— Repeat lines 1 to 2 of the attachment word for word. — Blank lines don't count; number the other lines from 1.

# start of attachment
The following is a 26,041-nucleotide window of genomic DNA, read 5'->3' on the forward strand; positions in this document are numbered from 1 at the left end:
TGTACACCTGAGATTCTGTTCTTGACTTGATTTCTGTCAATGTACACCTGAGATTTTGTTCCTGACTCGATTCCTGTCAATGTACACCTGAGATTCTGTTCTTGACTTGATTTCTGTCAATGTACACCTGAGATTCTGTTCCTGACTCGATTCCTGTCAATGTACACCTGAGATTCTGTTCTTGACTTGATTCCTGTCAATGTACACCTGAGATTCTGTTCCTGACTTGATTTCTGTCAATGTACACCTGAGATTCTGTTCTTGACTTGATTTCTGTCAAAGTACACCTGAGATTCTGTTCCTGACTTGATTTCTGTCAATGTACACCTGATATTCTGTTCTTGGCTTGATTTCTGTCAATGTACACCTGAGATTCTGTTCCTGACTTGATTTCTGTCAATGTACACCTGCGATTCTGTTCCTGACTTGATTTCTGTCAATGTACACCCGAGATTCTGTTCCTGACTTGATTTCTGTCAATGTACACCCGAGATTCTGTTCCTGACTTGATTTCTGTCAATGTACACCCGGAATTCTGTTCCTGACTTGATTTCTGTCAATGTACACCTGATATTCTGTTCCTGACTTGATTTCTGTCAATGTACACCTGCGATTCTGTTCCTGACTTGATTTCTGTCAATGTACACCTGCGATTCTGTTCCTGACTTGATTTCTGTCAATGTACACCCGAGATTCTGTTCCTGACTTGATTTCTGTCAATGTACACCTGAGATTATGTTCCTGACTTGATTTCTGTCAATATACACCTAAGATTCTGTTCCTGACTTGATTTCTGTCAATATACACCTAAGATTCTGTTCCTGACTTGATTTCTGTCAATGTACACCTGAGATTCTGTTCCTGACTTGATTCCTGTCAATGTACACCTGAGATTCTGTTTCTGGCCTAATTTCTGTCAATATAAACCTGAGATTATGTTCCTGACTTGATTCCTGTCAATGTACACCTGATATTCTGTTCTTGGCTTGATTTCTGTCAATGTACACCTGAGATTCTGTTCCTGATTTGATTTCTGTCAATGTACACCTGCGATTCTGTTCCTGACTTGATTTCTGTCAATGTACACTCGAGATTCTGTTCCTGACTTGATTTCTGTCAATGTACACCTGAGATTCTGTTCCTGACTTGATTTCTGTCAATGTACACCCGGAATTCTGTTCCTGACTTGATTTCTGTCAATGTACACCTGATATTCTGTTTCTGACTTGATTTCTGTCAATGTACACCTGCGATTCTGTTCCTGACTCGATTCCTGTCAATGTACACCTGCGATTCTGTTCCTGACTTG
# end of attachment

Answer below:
The following is a 26,041-nucleotide window of genomic DNA, read 5'->3' on the forward strand; positions in this document are numbered from 1 at the left end:
TGTACACCTGAGATTCTGTTCTTGACTTGATTTCTGTCAATGTACACCTGAGATTTTGTTCCTGACTCGATTCCTGTCAATGTACACCTGAGATTCTGTTCTTGACTTGATTTCTGTCAATGTACACCTGAGATTCTGTTCCTGACTCGATTCCTGTCAATGTACACCTGAGATTCTGTTCTTGACTTGATTCCTGTCAATGTACACCTGAGATTCTGTTCCTGACTTGATTTCTGTCAATGTACACCTGAGATTCTGTTCTTGACTTGATTTCTGTCAAAGTACACCTGAGATTCTGTTCCTGACTTGATTTCTGTCAATGTACACCTGATATTCTGTTCTTGGCTTGATTTCTGTCAATGTACACCTGAGATTCTGTTCCTGACTTGATTTCTGTCAATGTACACCTGCGATTCTGTTCCTGACTTGATTTCTGTCAATGTACACCCGAGATTCTGTTCCTGACTTGATTTCTGTCAATGTACACCCGAGATTCTGTTCCTGACTTGATTTCTGTCAATGTACACCCGGAATTCTGTTCCTGACTTGATTTCTGTCAATGTACACCTGATATTCTGTTCCTGACTTGATTTCTGTCAATGTACACCTGCGATTCTGTTCCTGACTTGATTTCTGTCAATGTACACCTGCGATTCTGTTCCTGACTTGATTTCTGTCAATGTACACCCGAGATTCTGTTCCTGACTTGATTTCTGTCAATGTACACCTGAGATTATGTTCCTGACTTGATTTCTGTCAATATACACCTAAGATTCTGTTCCTGACTTGATTTCTGTCAATATACACCTAAGATTCTGTTCCTGACTTGATTTCTGTCAATGTACACCTGAGATTCTGTTCCTGACTTGATTCCTGTCAATGTACACCTGAGATTCTGTTTCTGGCCTAATTTCTGTCAATATAAACCTGAGATTATGTTCCTGACTTGATTCCTGTCAATGTACACCTGATATTCTGTTCTTGGCTTGATTTCTGTCAATGTACACCTGAGATTCTGTTCCTGATTTGATTTCTGTCAATGTACACCTGCGATTCTGTTCCTGACTTGATTTCTGTCAATGTACACTCGAGATTCTGTTCCTGACTTGATTTCTGTCAATGTACACCTGAGATTCTGTTCCTGACTTGATTTCTGTCAATGTACACCCGGAATTCTGTTCCTGACTTGATTTCTGTCAATGTACACCTGATATTCTGTTTCTGACTTGATTTCTGTCAATGTACACCTGCGATTCTGTTCCTGACTCGATTCCTGTCAATGTACACCTGCGATTCTGTTCCTGACTTG